The Rapid Intervention Crew Here is a PowerPoint Presentation that will review the MAYDAY call that sets the RIC in motion.MAYDAY
The Rapid Intervention Crew RISK MANAGEMENT Risk management shall be utilized by the RIC, IC and the ISO when formulating the RIC Incident Action Plan. The objective is to rescue and/or assist to safety any firefighter or firefighters that are in need of assistance, provided said assistance can be rendered to those presumed not to have passed on. All members of the RIC need to continually address the Risk Management objective and discuss the objective among the members of the team.
The Rapid Intervention Crew RIC INCIDENT ACTION PLAN: On arrival, the RIC officer should report to the IC. The IC, in conjunction with the ISO and the RIC officer will develop a RIC incident action plan. The RIC incident action plan must be flexible and continually assessed. Realize that, as hard as it may be, the incident action plan may be to do nothing, depending on the severity of the event.
The Rapid Intervention Crew NOTE: The accountability of the RIC members must be maintained. This means that we all work as a team. Remember, we enter as a team and we exit as a team.
The Rapid Intervention Crew As the RIC officer performs the 360deg. size-up, one of the members should be given the job of monitoring the working incident frequency, noting where firefighters are actually being deployed and listening for a MAYDAY call. The remaining RIC members should gather tools and place them on a tarp. The IC should appoint a command officer to oversee the RIC operations and the ISO should appoint a Safety Officer specifically for RIC operations.
The Rapid Intervention Crew Each incident will influence your selection of equipment. The list below provides some suggestions: RIT Tarp for tool placement Salvage tarp (possible use for a blanket carry) RIT Rope Rescue bag (Through the floor/window & ladder scenario) Search Rope 200-ft. Team Search, Kevlar rope with tag lines and carabineers Complete SCBA with mask Extra SCBA mask SCBA spare bottles 2 TIC Hand Lights Halligan bar Irons (Flat-Head Axe/Halligan) Pick head axe Sledge hammer Pry bar Short pike poles or closet hook Defibrillator Cribbing Kit Lighting Cord Reel Water Extinguisher Dry Chemical Extinguisher Stokes basket Backboard Hand saws Sawsall K-12 Chain Saw (wood cutting blade) Attic Ladder Sump Pump (cellar rescue) Hand Line Extrication equipment Cutting Torch
The Rapid Intervention Crew All members should be discussing and taking mental notes of the building's entrance and exit points, windows, type of construction and floor layout. Knowledge of where one can enter and exit the building may save you valuable time getting to the downed fire fighter and performing a successful removal. As the incident progresses the RIC should assign one of the members to complete a 360deg. size-up at 10 minute intervals. This will keep the entire team informed of any changes on the fire ground or with the structure itself. The first RIC to be deployed should enter with a limited amount of tools. Their immediate objective should be to locate, evaluate, and stabilize the downed firefighter. Secondary teams can be used to shuttle tools as the incident unfolds. When the first RIC deploys for an incident, the IC or ISO should make sure there is a second RIC in place, always keeping a fresh RIC ready to deploy. If you are involved with a large incident that has multiple entrances and exits the IC or ISO should have multiple RIC's stage at various locations around the incident.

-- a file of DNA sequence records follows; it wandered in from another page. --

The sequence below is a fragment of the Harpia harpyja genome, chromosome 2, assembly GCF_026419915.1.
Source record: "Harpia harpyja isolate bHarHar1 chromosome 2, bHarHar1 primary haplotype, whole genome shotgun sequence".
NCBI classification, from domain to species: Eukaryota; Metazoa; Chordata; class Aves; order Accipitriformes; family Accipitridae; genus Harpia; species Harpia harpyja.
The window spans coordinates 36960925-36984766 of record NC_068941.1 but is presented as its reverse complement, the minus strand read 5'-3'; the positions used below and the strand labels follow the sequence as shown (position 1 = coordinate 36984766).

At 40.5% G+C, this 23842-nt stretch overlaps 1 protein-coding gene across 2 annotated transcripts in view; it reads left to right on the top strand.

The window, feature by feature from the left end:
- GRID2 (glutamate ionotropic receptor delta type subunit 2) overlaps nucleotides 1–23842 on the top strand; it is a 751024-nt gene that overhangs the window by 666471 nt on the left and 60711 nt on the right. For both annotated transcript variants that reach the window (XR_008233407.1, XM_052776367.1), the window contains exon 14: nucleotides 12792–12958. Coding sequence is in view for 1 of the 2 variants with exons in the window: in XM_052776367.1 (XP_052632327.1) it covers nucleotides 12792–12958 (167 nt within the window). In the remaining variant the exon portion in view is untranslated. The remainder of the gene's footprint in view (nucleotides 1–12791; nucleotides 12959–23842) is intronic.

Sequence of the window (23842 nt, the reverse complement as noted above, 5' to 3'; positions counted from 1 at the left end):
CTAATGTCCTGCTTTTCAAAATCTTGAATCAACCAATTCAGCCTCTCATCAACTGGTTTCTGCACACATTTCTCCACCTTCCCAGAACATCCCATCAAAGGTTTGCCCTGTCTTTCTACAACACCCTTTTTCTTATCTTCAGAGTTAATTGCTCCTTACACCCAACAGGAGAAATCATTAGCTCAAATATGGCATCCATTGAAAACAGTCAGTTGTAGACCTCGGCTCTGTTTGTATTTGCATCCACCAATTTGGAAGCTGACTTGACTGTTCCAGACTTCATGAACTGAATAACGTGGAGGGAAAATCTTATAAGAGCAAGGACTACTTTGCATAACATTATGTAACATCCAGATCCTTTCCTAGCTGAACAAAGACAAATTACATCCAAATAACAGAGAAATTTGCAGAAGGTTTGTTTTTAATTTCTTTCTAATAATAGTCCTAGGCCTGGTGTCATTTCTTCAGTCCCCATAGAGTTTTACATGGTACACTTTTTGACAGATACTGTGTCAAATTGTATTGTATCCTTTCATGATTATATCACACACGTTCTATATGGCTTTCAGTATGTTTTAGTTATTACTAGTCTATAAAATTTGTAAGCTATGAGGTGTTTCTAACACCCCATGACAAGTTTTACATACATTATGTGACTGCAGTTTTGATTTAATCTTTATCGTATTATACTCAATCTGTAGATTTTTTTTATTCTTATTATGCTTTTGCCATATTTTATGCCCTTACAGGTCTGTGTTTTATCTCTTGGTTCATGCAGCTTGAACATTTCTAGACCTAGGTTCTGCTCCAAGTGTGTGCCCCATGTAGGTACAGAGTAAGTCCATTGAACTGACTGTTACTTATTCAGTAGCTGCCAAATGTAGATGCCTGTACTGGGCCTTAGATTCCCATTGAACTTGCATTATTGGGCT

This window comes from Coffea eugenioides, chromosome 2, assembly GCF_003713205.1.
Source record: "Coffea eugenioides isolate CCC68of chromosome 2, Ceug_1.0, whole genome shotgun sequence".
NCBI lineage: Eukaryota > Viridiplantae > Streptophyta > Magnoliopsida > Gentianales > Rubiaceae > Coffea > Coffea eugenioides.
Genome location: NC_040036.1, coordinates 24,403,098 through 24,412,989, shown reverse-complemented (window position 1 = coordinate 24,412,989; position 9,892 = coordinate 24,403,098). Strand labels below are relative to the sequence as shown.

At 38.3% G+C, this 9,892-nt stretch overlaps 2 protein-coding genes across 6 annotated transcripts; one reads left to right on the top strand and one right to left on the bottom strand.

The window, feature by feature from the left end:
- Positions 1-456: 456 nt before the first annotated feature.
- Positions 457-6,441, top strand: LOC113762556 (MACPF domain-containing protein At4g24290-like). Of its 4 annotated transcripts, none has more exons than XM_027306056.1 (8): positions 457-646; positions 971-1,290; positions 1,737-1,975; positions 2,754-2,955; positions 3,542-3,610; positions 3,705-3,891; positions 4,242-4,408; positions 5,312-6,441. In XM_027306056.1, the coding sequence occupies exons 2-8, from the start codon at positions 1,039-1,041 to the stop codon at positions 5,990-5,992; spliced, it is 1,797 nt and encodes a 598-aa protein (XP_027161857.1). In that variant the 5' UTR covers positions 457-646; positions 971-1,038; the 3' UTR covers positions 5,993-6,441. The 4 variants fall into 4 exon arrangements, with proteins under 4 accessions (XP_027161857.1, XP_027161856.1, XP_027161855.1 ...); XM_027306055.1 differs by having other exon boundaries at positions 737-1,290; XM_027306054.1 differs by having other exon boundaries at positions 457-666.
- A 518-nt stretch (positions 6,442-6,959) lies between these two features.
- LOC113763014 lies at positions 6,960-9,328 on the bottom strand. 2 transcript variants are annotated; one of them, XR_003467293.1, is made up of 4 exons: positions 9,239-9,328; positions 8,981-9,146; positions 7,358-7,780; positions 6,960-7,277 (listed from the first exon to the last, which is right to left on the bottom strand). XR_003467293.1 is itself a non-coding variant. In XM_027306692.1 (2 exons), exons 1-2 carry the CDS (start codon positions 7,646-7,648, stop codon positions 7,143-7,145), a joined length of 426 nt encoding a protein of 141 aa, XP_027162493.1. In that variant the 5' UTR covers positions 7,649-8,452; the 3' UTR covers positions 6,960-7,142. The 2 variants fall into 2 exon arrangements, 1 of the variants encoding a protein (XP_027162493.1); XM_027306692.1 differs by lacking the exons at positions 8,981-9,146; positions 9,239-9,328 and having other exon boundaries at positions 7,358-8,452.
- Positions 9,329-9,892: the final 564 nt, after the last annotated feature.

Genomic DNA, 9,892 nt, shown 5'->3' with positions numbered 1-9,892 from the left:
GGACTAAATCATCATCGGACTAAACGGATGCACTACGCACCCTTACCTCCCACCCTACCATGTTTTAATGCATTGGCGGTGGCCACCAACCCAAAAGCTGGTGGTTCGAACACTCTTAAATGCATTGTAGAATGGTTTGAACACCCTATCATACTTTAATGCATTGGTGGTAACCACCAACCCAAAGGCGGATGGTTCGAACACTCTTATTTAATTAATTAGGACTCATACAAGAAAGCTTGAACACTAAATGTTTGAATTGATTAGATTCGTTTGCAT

The Rapid Intervention Crew RADIO COMMUNICATIONS The RIC will be assigned the radio designation "RIC 1". When multiple RIC's are assigned, designators will be RIC 2, RIC 3, etc. The Fire Dispatcher shall activate an "emergency traffic tone" whenever a RIC is deployed on a rescue assignment unless already transmitted with the Mayday. The Fire Dispatcher shall request all firefighting operations to switch to an alternate channel and continue firefighting operations. Please keep all your radio communications as short as possible. Remember someone my need to transmit a MAYDAY.
The Rapid Intervention Crew Also remember that in some instances it would be advisable to keep the RIC in place even while overhaul is taking place. TERMINATING THE RIC Remember what can go wrong will go wrong and Murphy's law should always be RESPECTED. After the IC and the ISO have thoroughly evaluated the situation and have determined that the operation no longer presents hazardous risks to personnel necessitating the need for a RIC, the IC or the ISO may suspend the operations of the RIC. The IC or the ISO shall have the Fire Dispatcher advise over the radio that the RIC is being terminated, so that all personnel on the fire ground are aware of this.
The Rapid Intervention Crew Rapid Intervention is never rapid. Both the Phoenix and Seattle Fire Departments have carried out extensive studies on rescuing a downed firefighter and have concluded that it will most likely take 11 or 12 firefighters approximately 7 minutes to reach a downed firefighter and an additional 18 to 21 minutes to perform an extrication of a trapped firefighter. It will take a dozen (12) firefighters on the scene, organized into teams, to rapidly complete a firefighter rescue. All fire departments should have procedures in place to ensure this staffing level is on scene and available during working incidents. If more than one firefighter is lost in the building, additional resources must be immediately available. Rapid intervention teams must be closely coordinated and well-organized to be effective and safe. Rapid intervention search and rescue is a high risk operation. As noted in the Phoenix research, 20% of the rescuers got themselves in trouble and became potential victims. The times obtained in these studies were not under heat and smoke conditions as may be experienced in a real incident.
The Rapid Intervention Crew Training is an essential component and extremely important for any firefighter that wishes to become a successful member of a Rapid Intervention Crew. Rapid Intervention is never rapid. Multiple RIC's will most likely need to be deployed to rescue a downed firefighter.
The Rapid Intervention Crew A parting thought: All departments train some of their members to be interior firefighters, entering the IDLH atmosphere to perform their duties. Departments also keep training records and names of their firefighters who are interior qualified. They even mark firefighter’s helmet's so everyone on the fire ground can differentiate who is and who is not interior qualified. Have we given any thought to using the same process to qualify firefighters to be RIC qualified? This is an extremely complex task we are asking our firefighters to accomplish. Does your training as a RIC member really qualify you to take on this extremely difficult task?
The Rapid Intervention Crew Always Expect the Unexpected!!! Be safe in all your firefighting duties. TRK